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Volume 40, Number 6, December 2007

Cardiopulmonary involvement in pediatric systemic lupus erythematosus: a twenty-year retrospective analysis


Tze-Tien Yeh, Yao-Hsu Yang, Yu-Tsan Lin, Chia-Shun Lu, Bor-Luen Chiang
Department of Pediatrics, Shin Kong Wu Ho-Su Memorial Hospital, Taipei; 2Division of Immunology and Rheumatology, Department of Pediatrics, National Taiwan University Hospital, Taipei; and 3Department of Pediatrics, Keelung Chang Gung Memorial Hospital, Keelung, Taiwan

Received: May 29, 2006    Revised: July 26, 2006    Accepted: August 22, 2006   

 

Corresponding author:

Dr. Bor-Luen Chiang, Department of Pediatrics, National Taiwan University Hospital, No. 7, Chung-Shan South Road, Taipei, Taiwan. E-mail:  Dr. Bor-Luen Chiang This e-mail address is being protected from spam bots, you need JavaScript enabled to view it

 



 

Background and purpose: 

Cardiovascular and pulmonary involvement is frequent among patients with systemic lupus erythematosus (SLE). It is important that the frequency and characteristics of pulmonary and cardiovascular involvement in childhood-onset SLE are understood. Thus, we conducted a retrospective analysis of childhood-onset SLE at a tertiary medical center in Taipei.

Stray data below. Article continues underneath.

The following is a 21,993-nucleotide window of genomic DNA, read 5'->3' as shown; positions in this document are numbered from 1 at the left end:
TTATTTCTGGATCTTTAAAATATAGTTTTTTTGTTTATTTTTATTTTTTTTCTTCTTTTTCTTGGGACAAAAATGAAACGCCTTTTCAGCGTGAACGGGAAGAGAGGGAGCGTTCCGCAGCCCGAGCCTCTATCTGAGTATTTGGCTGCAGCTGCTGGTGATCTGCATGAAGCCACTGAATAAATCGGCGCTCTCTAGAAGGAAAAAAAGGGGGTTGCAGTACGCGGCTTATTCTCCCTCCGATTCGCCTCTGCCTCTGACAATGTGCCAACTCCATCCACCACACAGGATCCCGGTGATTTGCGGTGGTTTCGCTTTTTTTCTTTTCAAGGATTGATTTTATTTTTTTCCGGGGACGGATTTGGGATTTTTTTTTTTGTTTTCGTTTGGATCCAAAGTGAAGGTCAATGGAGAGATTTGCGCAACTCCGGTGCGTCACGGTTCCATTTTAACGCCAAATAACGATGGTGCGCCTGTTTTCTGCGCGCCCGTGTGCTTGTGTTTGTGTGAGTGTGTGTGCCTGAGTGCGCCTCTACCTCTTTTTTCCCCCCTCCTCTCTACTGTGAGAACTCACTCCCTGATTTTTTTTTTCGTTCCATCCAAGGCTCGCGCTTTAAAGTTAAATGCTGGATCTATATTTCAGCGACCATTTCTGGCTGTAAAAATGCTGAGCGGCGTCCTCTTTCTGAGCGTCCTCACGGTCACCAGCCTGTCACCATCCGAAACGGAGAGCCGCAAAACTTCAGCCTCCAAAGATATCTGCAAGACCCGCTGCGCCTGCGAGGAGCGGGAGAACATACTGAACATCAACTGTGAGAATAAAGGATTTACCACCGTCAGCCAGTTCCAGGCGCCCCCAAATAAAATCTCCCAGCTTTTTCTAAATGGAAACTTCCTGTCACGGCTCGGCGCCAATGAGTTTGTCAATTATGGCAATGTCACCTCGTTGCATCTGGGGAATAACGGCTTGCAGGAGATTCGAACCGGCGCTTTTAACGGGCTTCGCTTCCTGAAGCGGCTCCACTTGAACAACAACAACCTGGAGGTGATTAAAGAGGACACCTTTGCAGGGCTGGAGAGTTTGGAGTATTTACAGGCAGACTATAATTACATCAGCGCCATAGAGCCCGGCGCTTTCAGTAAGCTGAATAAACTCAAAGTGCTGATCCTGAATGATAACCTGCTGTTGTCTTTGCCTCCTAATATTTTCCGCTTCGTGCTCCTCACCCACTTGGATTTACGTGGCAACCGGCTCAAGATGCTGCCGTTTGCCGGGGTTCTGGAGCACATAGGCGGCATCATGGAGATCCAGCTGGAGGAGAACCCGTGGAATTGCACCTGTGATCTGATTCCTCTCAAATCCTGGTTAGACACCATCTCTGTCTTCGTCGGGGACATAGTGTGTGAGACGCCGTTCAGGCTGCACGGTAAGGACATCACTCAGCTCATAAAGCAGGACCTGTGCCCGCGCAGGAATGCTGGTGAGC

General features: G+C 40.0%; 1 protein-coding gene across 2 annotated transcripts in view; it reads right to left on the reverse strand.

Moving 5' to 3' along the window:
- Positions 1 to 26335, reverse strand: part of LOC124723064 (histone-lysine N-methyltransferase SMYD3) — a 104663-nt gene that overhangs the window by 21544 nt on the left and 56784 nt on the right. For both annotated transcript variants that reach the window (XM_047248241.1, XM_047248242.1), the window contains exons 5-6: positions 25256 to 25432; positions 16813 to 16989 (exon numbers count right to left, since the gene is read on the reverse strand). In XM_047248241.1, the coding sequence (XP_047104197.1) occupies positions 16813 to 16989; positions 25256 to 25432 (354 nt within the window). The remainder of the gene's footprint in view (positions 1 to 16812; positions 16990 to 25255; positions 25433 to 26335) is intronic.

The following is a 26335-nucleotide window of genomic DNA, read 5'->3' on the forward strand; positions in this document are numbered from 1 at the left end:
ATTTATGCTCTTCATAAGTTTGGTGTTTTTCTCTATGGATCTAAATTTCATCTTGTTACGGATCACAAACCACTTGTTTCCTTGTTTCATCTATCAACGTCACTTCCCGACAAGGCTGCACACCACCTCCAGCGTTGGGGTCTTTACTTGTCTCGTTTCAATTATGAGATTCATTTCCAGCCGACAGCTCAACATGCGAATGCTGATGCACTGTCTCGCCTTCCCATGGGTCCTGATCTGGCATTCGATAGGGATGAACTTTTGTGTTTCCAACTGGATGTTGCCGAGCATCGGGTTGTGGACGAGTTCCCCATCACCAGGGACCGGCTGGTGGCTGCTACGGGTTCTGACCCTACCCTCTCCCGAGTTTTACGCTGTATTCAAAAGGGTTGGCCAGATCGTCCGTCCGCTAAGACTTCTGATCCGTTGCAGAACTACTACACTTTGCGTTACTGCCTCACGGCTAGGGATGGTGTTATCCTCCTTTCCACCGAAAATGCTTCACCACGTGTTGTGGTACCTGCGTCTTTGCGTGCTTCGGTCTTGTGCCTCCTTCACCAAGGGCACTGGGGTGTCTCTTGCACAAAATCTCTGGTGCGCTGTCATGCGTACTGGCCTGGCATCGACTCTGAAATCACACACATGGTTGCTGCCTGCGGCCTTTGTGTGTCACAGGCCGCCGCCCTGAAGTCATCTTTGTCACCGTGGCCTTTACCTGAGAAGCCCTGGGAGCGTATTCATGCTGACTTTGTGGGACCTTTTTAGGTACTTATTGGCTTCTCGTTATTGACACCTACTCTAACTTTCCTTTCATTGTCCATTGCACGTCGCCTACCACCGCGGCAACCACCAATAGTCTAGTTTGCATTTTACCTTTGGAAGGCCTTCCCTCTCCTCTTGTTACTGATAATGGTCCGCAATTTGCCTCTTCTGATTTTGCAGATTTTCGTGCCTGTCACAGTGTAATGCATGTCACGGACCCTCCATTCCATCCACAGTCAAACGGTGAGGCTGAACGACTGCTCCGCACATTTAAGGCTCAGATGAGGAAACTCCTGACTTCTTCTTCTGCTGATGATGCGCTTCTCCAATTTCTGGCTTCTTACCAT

Methods:

Children with SLE diagnosed at the National Taiwan University Hospital between 1985 and 2004 were evaluated by chart review. Records included the age at diagnosis, gender, family history, presenting manifestations with American Rheumatism Association criteria and initial laboratory data, other associated complications and duration of follow-up.

 



 

Results:

A total of 157 cases were included. The male-to-female ratio was 18:82, with the mean age at diagnosis 12.2 years. Overall, pulmonary and cardiovascular involvements were recorded in 89 patients (56.7%) and 75 patients (47.8%), respectively. Among the more frequent lung disorders were pneumonia treated under hospitalization (in 36.9% of patients), increased pulmonary interstitial marking or infiltration (35.0%), and pleuritis (33.1%). The more common cardiovascular manifestations included cardiomegaly (in 33.8%), pericarditis (28.7%) and arrhythmia/conduction anomaly (12.7%).

 



 

Conclusion:

The frequencies of pulmonary and cardiovascular complications were high. Blood creatinine >1 mg/dL, hematuria and anemia with hemoglobin <12 g/dL obtained at diagnosis of SLE were associated with cardiovascular complications during the disease course, while anti-double stranded DNA at diagnosis was associated with pulmonary complications.

 



 

Key words:

Heart diseases; Lung diseases; Lupus erythematosus, systemic; Risk factors


 



 

J Microbiol Immunol Infect. 2007;40:525-531.